Slaves of happiness

A written assignment for a class, that I thought I’d share with the world<3

From a very young age, we are encouraged to think about our future profession, specifically answers to the question “What do you want to be when you grow up?”.  We are exposed to a variety of professions, such as firefighters, doctors, teachers and the like. Finding the right path to take is often regarded as a crucial task in the beginning of one’s career, a door to your future grown self, so to say. But what we are rarely taught is that it is quite alright to not be fully engrossed in a profession that you have chosen. It is possible to change careers, courses of study, experiment and try out different adventures until you find something that resonates with your passions and desires. Such a change simply needs courage.

Work may seem like a scary term for some, because semantically it can be synonymous to “prison” in the abstract sense. If you do not feel content in your profession, you suffer as if you are caged, finishing tasks for a “treat” at the end of the month. And it is loathsome to work a full month in a state of poignancy to have a short moment of relief, only to have this moment swiftly brushed away by responsibilities that have to be paid. In the end, we are left with the same cycle every month. We work to get paid. And as sad as that may sound, it is the reality in the world we live in. 

Not liking the job you have can have one of two reasons: 1) you do not like the place where you work at, meaning the company or establishment; and 2) you do not like your profession. And both cases are completely normal. Why should we endure such “torture” if we do not love what we do? In some cases we may not have the strength to say “no”, not only because of the fearful consequences of being homeless and hungry, but also because we were never taught to be okay with not liking a specific path that we have taken. Referring back to my earlier point, as children we are also often scolded for “leaving something unfinished” or “wasting time”. We aren’t taught that change is sometimes good, or even beneficial. Such situations could be the cause why we are afraid to quit our jobs and risk the comfort of a steady life to pursue dreams and passions.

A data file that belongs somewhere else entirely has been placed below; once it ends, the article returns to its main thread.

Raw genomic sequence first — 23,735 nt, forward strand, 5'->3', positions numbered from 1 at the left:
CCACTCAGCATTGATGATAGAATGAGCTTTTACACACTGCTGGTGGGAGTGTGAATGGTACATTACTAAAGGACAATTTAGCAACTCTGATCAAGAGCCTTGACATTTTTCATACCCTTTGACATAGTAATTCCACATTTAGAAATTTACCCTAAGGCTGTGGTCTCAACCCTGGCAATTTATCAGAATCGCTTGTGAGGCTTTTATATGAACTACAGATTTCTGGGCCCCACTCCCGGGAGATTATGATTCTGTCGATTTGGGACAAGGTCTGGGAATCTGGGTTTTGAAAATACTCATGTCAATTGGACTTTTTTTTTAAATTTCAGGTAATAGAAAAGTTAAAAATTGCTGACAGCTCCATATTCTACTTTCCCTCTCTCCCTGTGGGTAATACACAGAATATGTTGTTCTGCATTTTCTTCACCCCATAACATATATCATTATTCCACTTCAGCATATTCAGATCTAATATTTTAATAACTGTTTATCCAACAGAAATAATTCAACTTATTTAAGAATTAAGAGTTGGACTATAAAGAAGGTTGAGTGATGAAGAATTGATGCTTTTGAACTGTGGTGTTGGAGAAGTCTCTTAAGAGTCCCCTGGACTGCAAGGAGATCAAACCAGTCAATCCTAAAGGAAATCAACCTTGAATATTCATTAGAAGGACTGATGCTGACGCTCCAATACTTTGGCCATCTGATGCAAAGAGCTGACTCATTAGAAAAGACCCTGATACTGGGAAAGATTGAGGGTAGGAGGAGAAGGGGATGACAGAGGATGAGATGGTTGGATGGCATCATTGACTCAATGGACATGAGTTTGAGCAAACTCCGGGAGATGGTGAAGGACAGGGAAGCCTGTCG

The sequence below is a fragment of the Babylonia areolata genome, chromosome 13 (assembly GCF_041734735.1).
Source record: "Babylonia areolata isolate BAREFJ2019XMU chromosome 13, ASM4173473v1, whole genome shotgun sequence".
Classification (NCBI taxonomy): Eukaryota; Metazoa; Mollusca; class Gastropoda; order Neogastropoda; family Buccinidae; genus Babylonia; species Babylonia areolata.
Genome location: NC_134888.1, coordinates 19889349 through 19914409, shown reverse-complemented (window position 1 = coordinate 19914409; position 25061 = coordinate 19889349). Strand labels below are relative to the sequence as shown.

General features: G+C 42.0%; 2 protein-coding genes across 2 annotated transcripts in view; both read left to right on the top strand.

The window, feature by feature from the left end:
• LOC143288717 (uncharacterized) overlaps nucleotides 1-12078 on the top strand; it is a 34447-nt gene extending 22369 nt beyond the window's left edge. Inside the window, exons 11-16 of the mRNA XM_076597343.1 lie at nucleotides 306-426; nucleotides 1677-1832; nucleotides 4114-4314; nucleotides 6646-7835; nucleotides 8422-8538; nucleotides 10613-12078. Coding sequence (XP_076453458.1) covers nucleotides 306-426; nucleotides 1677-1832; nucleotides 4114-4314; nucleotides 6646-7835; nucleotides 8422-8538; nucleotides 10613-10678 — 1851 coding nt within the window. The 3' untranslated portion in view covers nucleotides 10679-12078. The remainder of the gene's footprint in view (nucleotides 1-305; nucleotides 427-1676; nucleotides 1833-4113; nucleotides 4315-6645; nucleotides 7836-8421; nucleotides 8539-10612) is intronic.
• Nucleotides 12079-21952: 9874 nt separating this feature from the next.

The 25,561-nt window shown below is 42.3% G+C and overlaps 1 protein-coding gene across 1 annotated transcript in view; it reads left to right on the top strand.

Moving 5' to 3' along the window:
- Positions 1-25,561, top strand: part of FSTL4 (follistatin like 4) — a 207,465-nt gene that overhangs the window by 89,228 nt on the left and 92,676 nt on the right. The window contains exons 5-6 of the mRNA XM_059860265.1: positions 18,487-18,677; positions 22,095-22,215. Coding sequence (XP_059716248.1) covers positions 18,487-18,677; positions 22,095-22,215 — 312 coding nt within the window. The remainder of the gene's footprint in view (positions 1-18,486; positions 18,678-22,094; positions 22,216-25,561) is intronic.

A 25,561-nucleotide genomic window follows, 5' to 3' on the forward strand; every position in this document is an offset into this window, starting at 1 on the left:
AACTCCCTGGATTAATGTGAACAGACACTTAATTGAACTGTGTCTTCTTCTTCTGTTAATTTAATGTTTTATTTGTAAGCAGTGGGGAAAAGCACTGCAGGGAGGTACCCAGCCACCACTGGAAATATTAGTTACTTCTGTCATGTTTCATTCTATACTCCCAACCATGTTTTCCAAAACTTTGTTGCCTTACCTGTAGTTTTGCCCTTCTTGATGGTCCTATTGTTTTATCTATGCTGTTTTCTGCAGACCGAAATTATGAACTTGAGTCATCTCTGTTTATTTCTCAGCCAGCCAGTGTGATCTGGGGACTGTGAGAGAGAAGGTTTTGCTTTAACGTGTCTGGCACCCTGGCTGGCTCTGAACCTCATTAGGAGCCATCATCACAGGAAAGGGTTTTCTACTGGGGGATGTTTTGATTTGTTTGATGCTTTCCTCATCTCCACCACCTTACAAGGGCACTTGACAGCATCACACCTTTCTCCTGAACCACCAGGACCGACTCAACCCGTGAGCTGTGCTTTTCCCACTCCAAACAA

Work needs to be part of our lives, not a separate life we have to endure. It is both exhausting and unhappy to have to live a life with two versions 5 or 6 days of the week. Work does already play a crucial role in our lives because, unfortunately, money is what makes our lives heaven or hell. Therefore, accepting the fact that in most cases we need to have a job, we are free to choose what that job actually is. Nevertheless, we shouldn’t be slaves of money. We should be slaves of happiness, if that makes sense. We should work to be jubilant. When our jobs provide satisfaction and delight, the money will come. 

Whether we choose to be firefighters, teachers, stay-at-home parents, dog-sitters, technology developers or chefs, we should love what we do. Our path needs to fill us with happiness and excitement. Even if one path does not provide such necessities (yes, they are necessities of life), you are free to change courses until you find one that resonates with you. Fear of change should not extinguish the fire that burns within all of us. As the famous quote says, “Do something you love and you will never have to work a day in your life”. 


Love and pancakes,